They Changed the Channel and Put Workers in Charge
By Abdullah Shihipar , The Tyee/
Employees at CHEK-TV in Victoria bought the station from Canwest in 2009 after learning the now-defunct media company was putting it up for sale..
It seems like Canadian media go through a predictable cycle every few months. An outlet will abruptly shut down or lay off some journalists in a bid to downsize their operations; and colleagues and readers alike will tweet their condolences.
In an industry that is increasingly becoming defined by a small number of owners pursuing their bottom lines, the situation can seem hopeless. But what if we were to imagine a different future — one in which media workers held the power and not corporate interests?
Perhaps we don’t have to reach into the deep annals of our mind to picture such a scenario; a small television station in Victoria showed us all it could be done. It was early 2009 when the employees of CHEK, a Canwest owned local TV station based in Victoria, got word that the station was being put up for sale. The station had been on the air at that point for 52 years and was beloved by members of the local community. Still, staff held out hope that the station would be eventually sold to a prospective buyer. This did not come to pass and in July of that year, Canwest announced it would close the station for good.
Not willing to give up, the employees of the station came up with a bold new plan: why not take ownership of the station themselves? So they all pitched in, got together with some investors and put in a bid. Rob Germain, CHEK’s director of news, describes this time as “dramatic.”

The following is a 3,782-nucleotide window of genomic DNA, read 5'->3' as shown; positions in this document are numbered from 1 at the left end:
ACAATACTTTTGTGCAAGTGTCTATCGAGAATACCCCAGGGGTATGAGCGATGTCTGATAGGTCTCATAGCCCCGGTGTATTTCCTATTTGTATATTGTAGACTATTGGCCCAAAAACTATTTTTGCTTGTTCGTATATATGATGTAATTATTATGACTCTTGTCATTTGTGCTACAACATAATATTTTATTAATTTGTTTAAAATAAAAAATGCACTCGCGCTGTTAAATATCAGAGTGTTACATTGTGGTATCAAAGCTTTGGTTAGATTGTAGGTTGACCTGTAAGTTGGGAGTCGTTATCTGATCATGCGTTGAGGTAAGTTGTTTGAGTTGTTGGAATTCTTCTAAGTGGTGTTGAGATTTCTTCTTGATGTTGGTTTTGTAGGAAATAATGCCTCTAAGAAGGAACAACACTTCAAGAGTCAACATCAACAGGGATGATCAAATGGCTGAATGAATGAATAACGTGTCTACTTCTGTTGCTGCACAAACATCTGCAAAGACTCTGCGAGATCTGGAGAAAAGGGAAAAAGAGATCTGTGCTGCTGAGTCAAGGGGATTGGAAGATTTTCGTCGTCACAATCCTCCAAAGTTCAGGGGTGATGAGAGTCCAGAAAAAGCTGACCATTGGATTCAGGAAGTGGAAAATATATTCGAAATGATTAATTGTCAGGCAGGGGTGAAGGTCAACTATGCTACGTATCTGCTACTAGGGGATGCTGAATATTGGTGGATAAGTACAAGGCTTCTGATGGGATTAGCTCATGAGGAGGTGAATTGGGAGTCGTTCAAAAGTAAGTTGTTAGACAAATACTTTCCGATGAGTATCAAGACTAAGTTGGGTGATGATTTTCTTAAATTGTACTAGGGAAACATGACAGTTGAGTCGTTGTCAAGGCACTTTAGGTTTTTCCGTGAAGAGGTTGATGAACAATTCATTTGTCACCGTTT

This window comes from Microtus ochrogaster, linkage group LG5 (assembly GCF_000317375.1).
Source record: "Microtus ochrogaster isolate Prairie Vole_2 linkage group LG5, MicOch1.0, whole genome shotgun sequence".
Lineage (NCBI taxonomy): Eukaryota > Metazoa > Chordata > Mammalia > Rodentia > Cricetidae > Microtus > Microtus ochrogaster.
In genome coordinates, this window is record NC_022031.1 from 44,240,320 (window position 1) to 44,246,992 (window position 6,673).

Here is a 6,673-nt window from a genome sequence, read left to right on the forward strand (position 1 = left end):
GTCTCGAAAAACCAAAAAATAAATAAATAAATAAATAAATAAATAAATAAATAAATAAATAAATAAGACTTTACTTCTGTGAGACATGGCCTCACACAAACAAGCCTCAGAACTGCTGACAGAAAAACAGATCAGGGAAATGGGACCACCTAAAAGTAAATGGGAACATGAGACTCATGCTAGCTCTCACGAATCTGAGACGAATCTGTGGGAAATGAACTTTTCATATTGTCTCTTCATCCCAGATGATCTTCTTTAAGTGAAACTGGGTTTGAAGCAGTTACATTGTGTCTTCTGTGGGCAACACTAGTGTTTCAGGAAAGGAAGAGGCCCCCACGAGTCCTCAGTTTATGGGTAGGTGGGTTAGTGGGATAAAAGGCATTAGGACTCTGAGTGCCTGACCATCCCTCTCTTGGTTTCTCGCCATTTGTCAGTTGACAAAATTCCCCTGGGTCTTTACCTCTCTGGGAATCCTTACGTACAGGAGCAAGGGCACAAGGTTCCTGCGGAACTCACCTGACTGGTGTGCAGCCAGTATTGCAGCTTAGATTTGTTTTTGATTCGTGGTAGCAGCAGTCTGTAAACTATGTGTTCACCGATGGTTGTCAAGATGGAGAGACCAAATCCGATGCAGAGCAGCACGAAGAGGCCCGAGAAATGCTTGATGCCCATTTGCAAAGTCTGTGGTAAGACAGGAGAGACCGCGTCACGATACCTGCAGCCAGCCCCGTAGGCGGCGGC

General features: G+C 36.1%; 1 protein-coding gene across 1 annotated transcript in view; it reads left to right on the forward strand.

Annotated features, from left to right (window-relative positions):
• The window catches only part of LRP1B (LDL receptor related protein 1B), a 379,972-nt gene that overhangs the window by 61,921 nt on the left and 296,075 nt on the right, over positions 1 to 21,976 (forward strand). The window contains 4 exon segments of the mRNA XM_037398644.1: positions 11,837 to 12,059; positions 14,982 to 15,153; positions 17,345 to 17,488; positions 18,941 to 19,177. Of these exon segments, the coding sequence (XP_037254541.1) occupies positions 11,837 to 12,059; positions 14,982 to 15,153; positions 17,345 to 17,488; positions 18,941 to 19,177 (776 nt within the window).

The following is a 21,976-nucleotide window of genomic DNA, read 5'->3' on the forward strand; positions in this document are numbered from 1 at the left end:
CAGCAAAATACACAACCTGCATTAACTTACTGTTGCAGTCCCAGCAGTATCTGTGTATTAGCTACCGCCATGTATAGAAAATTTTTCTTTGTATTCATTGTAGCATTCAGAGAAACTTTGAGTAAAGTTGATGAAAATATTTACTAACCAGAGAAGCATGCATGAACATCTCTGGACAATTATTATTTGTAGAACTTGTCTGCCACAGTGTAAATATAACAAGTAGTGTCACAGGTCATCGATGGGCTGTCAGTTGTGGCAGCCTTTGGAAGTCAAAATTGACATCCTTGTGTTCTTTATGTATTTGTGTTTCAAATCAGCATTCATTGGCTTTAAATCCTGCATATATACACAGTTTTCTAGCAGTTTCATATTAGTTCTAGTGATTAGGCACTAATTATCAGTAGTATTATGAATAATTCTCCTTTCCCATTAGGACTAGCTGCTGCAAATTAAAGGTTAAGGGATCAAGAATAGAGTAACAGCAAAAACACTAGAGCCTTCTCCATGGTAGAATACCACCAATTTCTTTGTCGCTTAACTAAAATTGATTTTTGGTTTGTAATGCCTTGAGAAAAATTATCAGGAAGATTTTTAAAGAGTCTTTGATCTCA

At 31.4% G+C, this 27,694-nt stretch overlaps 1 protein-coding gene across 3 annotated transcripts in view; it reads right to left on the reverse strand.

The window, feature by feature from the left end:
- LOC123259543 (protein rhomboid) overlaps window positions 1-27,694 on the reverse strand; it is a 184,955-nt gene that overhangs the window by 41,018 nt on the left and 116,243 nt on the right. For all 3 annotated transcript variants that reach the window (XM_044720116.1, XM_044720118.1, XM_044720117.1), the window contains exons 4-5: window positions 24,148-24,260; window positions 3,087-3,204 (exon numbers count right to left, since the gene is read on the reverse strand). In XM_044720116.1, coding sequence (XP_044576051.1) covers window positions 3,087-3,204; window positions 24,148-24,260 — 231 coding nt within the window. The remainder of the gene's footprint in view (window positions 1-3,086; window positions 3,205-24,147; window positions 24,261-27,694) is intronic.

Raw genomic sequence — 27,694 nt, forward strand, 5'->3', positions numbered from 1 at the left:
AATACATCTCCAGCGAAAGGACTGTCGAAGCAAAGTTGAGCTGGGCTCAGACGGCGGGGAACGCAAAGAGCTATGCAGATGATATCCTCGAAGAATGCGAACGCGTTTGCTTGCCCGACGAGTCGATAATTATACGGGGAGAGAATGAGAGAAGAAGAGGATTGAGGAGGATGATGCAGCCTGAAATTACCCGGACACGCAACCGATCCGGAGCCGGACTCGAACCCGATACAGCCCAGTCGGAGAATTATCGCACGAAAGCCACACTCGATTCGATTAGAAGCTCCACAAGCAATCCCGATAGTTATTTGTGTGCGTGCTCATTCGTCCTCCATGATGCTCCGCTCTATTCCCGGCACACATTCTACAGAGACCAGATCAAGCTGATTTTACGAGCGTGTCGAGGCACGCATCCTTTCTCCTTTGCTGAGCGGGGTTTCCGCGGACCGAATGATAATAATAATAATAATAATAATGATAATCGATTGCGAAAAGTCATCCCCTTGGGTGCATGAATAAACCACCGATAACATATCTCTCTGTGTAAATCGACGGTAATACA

“We got a lot of support from the community — we got a ton of support from our viewers, who wrote letters and made it clear to Canwest that they were interested in the station staying on and supporting the employees bid to keep the station going,” Germain says.
It worked and within a few weeks, Canwest agreed to a sale of the station and CHEK was saved.
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Well done CHEK. I hope you can steer through and survive the on coming streaming and digital revolution.
Congrats on making it work. I wonder if the business model would transfer to areas that are not as specific to audience as Vancouver Island? Life on the island is more community based for obvious reasons.
I was watching DaVinci’s Inquest on Friday night and at
about the 45 minute mark of the program the screen went
dark for about one minute. What came back was some
program in a mid -Eastern language and the letters
ntv on the screen.
This continued on into the next hour. My other complaint
is that recent editions of DaVinci’s code have had
I couldn’t help remarking that for several showings of
DaVinci …I’ve seen two bedding companies vying for
customers during the same commercial break.
Sleep Country Canada and a local bedding manufacturer
are adjacent commercial slots.
That should be a no-no.
It was exciting when the “media workers” kept the station on but I don’t find a lot to watch on Channel 6.
The CHEK Model does not work without a government (CRTC/BDU) hand out:
“With LPIF going, CHEK, NTV ask into a different fund
With weeks to go before the Local Programming Improvement Fund gets cut in half, two independent television stations that rely on it are seeking access to a different fund designed to help small-market stations.
CJON (NTV) in St. John’s, NL, owned by Newfoundland Broadcasting, and CHEK in Victoria, which is owned in part by its employees who bought it from Canwest, have asked the CRTC to add their stations to the Small Market Local Production Fund.
After reading stephen comment….
Sounds like CHEK maybe on shaky ground.
An insider told me that CHEK gets over two million dollars a year in funding from the CRTC otherwise they would be gone.
Interesting that they keep claiming to be employee owned.
The majority of the shares are owned by non employees. In fact I understand the employees own less than 25% and make almost none of the financial decisions. Rogers employees all own shares in Rogers but never make that claim.